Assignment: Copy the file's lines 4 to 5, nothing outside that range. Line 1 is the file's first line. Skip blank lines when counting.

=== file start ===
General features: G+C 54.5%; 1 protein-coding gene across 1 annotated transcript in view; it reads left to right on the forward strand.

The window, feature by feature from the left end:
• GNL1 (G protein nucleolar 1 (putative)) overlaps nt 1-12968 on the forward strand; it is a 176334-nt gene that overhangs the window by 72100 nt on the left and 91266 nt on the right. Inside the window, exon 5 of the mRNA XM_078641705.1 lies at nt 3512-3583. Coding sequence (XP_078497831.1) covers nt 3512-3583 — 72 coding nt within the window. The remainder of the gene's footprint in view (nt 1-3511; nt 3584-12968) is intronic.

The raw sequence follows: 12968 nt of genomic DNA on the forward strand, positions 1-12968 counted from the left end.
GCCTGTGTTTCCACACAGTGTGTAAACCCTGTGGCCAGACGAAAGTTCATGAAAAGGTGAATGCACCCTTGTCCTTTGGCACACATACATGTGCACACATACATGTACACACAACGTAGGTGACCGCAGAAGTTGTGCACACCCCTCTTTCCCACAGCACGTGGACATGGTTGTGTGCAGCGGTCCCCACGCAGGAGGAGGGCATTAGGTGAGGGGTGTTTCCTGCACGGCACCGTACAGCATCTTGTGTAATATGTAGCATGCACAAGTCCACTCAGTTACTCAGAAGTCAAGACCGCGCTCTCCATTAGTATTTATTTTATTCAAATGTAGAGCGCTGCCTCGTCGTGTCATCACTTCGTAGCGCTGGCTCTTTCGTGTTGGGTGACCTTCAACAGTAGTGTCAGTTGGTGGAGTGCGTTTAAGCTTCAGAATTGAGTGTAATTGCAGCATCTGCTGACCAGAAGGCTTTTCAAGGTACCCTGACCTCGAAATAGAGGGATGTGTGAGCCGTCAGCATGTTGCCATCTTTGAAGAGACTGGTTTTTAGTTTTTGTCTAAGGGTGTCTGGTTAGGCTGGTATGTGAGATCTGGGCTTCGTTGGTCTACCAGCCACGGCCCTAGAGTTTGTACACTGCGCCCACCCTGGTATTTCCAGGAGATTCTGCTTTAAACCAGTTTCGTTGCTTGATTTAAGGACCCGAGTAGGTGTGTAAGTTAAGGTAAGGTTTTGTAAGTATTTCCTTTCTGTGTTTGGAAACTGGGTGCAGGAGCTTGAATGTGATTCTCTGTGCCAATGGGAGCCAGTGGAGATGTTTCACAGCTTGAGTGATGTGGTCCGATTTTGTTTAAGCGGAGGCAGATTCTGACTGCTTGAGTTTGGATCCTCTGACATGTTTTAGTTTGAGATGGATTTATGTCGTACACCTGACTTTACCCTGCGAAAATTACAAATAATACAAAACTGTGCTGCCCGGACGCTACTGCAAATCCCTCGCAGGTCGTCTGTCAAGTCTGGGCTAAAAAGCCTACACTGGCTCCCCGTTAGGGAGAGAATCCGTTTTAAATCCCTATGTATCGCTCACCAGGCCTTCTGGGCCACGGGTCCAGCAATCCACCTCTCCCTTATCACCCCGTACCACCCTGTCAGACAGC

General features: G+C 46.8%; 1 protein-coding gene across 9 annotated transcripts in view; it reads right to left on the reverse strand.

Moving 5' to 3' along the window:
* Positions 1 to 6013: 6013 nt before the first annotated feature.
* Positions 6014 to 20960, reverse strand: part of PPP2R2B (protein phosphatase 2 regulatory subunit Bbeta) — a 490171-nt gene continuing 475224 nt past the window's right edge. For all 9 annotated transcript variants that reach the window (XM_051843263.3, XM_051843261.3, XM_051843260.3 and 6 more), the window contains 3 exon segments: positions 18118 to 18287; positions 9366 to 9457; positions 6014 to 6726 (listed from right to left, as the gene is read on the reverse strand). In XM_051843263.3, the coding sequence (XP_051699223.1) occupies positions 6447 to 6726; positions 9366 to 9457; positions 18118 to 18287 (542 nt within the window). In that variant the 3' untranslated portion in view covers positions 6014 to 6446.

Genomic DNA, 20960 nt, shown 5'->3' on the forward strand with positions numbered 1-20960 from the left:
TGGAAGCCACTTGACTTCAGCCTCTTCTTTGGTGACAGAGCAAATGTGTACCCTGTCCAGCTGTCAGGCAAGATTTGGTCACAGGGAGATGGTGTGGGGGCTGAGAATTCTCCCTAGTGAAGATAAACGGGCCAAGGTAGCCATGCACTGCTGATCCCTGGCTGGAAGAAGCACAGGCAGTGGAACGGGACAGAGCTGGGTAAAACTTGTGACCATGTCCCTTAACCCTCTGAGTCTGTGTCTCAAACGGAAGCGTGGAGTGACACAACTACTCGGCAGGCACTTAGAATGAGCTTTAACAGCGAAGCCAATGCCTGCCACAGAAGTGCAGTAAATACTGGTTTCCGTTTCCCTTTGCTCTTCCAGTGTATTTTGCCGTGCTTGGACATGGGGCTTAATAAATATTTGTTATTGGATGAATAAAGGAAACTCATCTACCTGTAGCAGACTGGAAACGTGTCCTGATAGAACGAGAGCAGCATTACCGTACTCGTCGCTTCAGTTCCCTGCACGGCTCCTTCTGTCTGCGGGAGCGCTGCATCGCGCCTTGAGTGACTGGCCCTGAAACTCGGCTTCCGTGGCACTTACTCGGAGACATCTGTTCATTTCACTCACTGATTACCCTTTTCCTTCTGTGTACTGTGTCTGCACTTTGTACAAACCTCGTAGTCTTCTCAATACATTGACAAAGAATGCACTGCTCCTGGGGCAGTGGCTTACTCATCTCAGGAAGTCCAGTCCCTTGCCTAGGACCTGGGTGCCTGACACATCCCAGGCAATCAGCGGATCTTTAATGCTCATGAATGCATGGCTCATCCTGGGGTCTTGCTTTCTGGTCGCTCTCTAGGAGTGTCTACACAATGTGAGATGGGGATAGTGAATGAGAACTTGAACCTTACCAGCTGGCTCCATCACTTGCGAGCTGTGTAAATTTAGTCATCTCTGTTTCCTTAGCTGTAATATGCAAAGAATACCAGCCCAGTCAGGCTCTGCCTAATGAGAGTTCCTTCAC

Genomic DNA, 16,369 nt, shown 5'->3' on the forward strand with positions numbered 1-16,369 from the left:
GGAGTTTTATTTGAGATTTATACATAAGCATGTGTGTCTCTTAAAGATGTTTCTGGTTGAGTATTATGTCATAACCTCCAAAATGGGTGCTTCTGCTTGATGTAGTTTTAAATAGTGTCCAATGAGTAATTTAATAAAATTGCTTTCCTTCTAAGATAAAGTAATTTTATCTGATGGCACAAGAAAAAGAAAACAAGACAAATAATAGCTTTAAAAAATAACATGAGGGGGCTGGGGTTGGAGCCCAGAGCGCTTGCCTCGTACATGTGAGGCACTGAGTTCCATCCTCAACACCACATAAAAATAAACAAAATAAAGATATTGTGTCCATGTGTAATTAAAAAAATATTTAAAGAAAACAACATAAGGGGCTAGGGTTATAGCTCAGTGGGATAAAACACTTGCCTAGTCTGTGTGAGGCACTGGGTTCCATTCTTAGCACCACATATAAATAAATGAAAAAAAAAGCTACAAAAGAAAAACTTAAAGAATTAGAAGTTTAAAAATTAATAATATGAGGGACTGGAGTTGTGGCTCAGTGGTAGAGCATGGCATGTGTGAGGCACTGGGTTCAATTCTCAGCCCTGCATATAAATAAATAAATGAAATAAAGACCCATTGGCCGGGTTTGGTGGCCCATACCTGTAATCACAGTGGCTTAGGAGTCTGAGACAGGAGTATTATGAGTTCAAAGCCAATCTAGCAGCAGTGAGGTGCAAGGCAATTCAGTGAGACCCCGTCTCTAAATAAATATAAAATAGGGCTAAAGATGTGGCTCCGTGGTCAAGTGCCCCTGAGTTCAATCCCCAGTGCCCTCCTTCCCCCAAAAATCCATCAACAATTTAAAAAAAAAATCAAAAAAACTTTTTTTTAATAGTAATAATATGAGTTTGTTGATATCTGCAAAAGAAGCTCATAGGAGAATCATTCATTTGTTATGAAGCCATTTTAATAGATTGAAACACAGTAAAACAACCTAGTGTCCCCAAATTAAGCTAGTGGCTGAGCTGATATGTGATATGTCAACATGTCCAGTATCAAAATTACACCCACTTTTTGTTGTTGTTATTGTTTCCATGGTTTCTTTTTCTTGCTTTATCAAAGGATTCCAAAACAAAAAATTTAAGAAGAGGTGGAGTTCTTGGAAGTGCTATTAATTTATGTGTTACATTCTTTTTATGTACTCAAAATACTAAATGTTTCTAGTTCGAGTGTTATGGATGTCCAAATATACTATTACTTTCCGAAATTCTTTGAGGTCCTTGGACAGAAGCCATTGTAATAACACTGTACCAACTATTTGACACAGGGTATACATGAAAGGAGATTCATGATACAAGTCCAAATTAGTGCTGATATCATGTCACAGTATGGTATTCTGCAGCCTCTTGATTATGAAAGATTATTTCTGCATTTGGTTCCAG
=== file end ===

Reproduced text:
The raw sequence follows: 12968 nt of genomic DNA on the forward strand, positions 1-12968 counted from the left end.
GCCTGTGTTTCCACACAGTGTGTAAACCCTGTGGCCAGACGAAAGTTCATGAAAAGGTGAATGCACCCTTGTCCTTTGGCACACATACATGTGCACACATACATGTACACACAACGTAGGTGACCGCAGAAGTTGTGCACACCCCTCTTTCCCACAGCACGTGGACATGGTTGTGTGCAGCGGTCCCCACGCAGGAGGAGGGCATTAGGTGAGGGGTGTTTCCTGCACGGCACCGTACAGCATCTTGTGTAATATGTAGCATGCACAAGTCCACTCAGTTACTCAGAAGTCAAGACCGCGCTCTCCATTAGTATTTATTTTATTCAAATGTAGAGCGCTGCCTCGTCGTGTCATCACTTCGTAGCGCTGGCTCTTTCGTGTTGGGTGACCTTCAACAGTAGTGTCAGTTGGTGGAGTGCGTTTAAGCTTCAGAATTGAGTGTAATTGCAGCATCTGCTGACCAGAAGGCTTTTCAAGGTACCCTGACCTCGAAATAGAGGGATGTGTGAGCCGTCAGCATGTTGCCATCTTTGAAGAGACTGGTTTTTAGTTTTTGTCTAAGGGTGTCTGGTTAGGCTGGTATGTGAGATCTGGGCTTCGTTGGTCTACCAGCCACGGCCCTAGAGTTTGTACACTGCGCCCACCCTGGTATTTCCAGGAGATTCTGCTTTAAACCAGTTTCGTTGCTTGATTTAAGGACCCGAGTAGGTGTGTAAGTTAAGGTAAGGTTTTGTAAGTATTTCCTTTCTGTGTTTGGAAACTGGGTGCAGGAGCTTGAATGTGATTCTCTGTGCCAATGGGAGCCAGTGGAGATGTTTCACAGCTTGAGTGATGTGGTCCGATTTTGTTTAAGCGGAGGCAGATTCTGACTGCTTGAGTTTGGATCCTCTGACATGTTTTAGTTTGAGATGGATTTATGTCGTACACCTGACTTTACCCTGCGAAAATTACAAATAATACAAAACTGTGCTGCCCGGACGCTACTGCAAATCCCTCGCAGGTCGTCTGTCAAGTCTGGGCTAAAAAGCCTACACTGGCTCCCCGTTAGGGAGAGAATCCGTTTTAAATCCCTATGTATCGCTCACCAGGCCTTCTGGGCCACGGGTCCAGCAATCCACCTCTCCCTTATCACCCCGTACCACCCTGTCAGACAGC